Rebellion in San Sebastian or No room in the Inn

Trip Start Jun 09, 2005
Trip End ??? ??, 2006

Loading Map
Map your own trip!
Map Options
Show trip route
Hide lines

Flag of Spain  ,
Thursday, April 13, 2006

We had chosen to go to San Sebastian mainly because of an episode of Anthony Bordain´s cooking show where he reccomends it as the best place to eat in Spain. He spends the night trawling tappas bars and having a rollocking good time.

And that´s pretty much how our night went.

Unfortunately for us, we were only going to enjoy one night, as there was not a single room to be had in San Sebastian. We arrived at the tourist office, and aware that it was busy, were prepared to take any old hovel for an exhorbitant price. The incredulous booking agent looked at us and said ´Chu deeed not know eeet is Eeeaster´? Yes, we are stupido, stupido, stupido, but do you have a room? We managed to get a room for one night, but the rest of our stay would be impossible, apparently, so we were determined to make the most of our time, and worry about the consequences and the predictable hangover the next day.

You will see from accompaning photos, that San Sebastian is indeed a pretty bloody good place to eat. We kept wishing that our fellow chilli enthuisiasts were also present to share in our good fortune, but alas, Mick and I just had to eat a bit extra for you all.

Tapas (or Pinxos in Basque) is pretty damn good, but we are actually quite sick of it beleive it or not. It is essentially, just bar snacks, as good as it is, and despite a hell of a lot of searching, you cannot find a sit-down restaurant anywhere in Northern Spain. I have had this gnawing hungry feeling our whole week , and are hanging for an actual sit down, filling meal. A vegetable or peice of fruit wouldn´t go astray either. You also have to stand up and jostle your way through the throngs standing at the bar to get a feed or beer, so it isn´t really that comfortable for long periods of time. There are no bars or resturants overlooking the bay where you can while away an afternoon.

All of a sudden, from pure chance we stumble across the highlight of our 8 days in Spain. A few of you may have received some non-coherent text messages from us at this point - sorry about that!

You may or may not be aware, but San Sebastian is in the heart of Basque seperatist country and the ETA. For a long time, it has been avoided by foreign tourists but things have settled down a fair bit recently, from what I can gather. There are Basque flags up everywhere, political banners, and posters with ´Visitors - you are now in Basque Country - not Spain or France´. WEll, that´s pretty clear. I don´t begin to now the history or the politics behind this, but we were about to find out.

WE stepped into this dingy little bar, and were surrounded by walls of mug-shot posters with ´politico prisoners´written above, and what seemed like jail sentances below. There are murals all over the wall, which even in Spanish, make it pretty clear the nature of this bar (photos attached). The rebellious side of both Mick and I was immediately intrigued, and we stepped up to the bar for a drink. Now before you get worried about us associating with terrorists, we established early on that this bar supported the peace process, and a diplomatic resolution to thier wish for independence.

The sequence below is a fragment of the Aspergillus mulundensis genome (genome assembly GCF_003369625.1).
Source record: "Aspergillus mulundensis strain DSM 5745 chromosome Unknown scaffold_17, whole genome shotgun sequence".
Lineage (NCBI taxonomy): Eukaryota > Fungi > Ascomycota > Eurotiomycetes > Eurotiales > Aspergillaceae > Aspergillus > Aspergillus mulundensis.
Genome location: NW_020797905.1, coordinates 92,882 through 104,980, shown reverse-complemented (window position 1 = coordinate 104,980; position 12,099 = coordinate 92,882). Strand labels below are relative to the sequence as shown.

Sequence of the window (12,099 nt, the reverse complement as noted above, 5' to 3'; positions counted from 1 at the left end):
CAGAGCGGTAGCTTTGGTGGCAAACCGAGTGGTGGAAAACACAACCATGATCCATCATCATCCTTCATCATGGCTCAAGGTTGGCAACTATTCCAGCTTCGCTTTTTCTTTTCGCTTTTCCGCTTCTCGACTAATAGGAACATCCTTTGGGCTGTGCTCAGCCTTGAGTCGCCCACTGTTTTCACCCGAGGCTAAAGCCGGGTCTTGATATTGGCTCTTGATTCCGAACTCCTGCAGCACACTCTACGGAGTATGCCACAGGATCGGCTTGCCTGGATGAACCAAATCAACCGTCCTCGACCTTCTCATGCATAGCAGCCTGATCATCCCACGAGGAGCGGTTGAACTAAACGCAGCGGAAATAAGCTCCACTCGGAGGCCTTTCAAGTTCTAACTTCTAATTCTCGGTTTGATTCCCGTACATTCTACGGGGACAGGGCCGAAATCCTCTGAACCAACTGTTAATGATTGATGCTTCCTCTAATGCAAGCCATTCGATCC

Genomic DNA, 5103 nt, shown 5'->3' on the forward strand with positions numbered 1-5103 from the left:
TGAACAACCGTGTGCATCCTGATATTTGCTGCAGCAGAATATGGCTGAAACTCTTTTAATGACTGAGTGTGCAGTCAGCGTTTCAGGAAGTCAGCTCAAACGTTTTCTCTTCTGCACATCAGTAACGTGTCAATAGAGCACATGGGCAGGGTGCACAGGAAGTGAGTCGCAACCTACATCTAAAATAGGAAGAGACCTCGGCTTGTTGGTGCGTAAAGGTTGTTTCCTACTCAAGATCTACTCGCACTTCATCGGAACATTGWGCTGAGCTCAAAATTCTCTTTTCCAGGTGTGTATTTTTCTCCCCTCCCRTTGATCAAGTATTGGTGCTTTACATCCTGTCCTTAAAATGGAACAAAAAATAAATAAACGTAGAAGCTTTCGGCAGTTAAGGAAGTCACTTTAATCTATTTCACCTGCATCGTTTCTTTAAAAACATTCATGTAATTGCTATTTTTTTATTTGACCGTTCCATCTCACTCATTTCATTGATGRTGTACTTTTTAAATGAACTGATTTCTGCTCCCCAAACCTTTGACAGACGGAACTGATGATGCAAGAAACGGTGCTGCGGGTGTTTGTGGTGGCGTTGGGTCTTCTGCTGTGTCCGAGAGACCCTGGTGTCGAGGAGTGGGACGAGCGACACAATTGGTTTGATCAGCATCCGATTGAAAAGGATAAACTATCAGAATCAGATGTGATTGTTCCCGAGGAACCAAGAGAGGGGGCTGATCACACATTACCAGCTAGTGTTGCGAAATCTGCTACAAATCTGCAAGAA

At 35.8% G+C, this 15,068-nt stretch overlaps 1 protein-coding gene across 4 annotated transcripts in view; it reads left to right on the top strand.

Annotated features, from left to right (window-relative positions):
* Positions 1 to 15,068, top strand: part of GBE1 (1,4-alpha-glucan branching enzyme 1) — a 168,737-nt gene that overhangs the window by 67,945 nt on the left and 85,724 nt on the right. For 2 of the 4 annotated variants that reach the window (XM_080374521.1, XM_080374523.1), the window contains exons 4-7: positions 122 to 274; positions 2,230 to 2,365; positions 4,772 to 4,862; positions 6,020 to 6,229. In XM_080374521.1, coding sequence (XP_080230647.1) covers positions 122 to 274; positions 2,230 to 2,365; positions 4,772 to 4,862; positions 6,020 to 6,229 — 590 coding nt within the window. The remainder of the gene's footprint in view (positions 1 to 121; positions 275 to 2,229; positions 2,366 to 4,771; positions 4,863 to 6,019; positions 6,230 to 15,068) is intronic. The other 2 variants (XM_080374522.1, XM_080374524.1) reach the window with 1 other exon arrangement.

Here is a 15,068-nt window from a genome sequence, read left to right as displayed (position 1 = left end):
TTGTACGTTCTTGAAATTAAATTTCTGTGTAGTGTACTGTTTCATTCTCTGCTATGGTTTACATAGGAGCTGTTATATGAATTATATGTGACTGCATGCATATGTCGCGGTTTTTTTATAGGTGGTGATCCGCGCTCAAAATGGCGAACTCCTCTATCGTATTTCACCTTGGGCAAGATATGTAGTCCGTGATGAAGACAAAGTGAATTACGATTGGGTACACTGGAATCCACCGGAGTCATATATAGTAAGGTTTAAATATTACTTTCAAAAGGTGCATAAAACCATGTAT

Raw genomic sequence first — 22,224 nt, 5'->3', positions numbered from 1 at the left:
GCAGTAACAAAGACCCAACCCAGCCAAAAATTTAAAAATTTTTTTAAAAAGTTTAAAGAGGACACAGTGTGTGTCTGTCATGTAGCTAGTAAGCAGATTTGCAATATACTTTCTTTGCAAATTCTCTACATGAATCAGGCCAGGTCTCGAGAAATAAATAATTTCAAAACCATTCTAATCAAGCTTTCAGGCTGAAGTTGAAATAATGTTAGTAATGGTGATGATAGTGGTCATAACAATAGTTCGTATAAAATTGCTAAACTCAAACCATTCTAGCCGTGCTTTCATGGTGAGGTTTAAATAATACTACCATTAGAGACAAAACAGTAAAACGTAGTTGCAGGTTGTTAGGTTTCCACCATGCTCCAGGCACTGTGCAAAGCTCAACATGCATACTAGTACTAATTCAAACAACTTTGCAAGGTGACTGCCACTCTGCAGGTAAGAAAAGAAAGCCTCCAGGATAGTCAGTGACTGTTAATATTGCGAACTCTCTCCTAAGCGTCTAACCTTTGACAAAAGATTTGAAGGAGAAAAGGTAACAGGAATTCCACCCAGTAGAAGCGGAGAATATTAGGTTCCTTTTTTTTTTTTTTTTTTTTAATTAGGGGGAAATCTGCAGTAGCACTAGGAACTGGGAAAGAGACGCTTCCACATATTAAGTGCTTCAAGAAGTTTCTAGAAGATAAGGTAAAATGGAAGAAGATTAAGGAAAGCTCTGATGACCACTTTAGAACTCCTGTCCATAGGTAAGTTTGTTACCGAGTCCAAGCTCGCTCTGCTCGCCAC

After a couple of quite drinks, one of the cutest waiters I have ever seen - even Mick admitted to being quite intrigued (photo also attached)asked us ´So, why did you come to Basque Country?´, obviously expecting some sort of meaningful statement about the political situation. Oh shit, this could get ugly! I couldn´t tell him that I had come because it had a beach and a cooking show! How shallow was that going to sound? ´Ummm, I replied lamely - we are just travelling, really and experiencing Spain´. Dohhh. Now I´d really put my foot in it - had I not seen the numerous posters around town? We were not in Spain! WEll, he actually took that surprisingly well and proceeded to give us a friendly introduction to Basque politics and history and since there was no one else in the bar he started pulling out samples of all sorts and weird and wonderful Spanish drinks that I had never heard of - if you ever come across a bottle of Pataxaran - grab it - although if you come round to our place, we purchased two bottles of the stuff and are happy to share - maybe.

We spent an amazing afternoon chatting (although after a while, I was mostly just staring into his big blue eyes and not really taking in much of what he was saying). My hopes for the evening were dashed though, when he was flicking through a book showing some of his artwork and he showed us a drawing of ´one of his girlfriends´. Damn! We eventually stumbled home via the beach and a few more Pinxos bars. Xavos our barman had refused any money for our 6-7 hours in his bar. Very, very, very drunk and exhausted but had a wonderful experience that we will probably remember for the rest of our lives and will be boring the grandkiddies with.

Trudging down the promenade the next day back to the bus station, the town had suddenly turned into Sandgate. We seemed to be the youngest people for miles and definately the only people who weren't wearing matching tracky dackies with accompaning walking stick or wheelchair. Did I dream last night? I looked down and realised I still had my Basque separatist badge on that I had been given at some point last night - nope, it did happen!
Slideshow Report as Spam
  • Your comment has been posted. Click here or reload this page to see it below.

  • Please enter a comment.
  • Please provide your name.
  • Please avoid using symbols in your name.
  • This name is a bit long. Please shorten it, or avoid special characters.
  • Please enter your email address to receive notification
  • Please enter a valid email address

Use this image in your site

Copy and paste this html: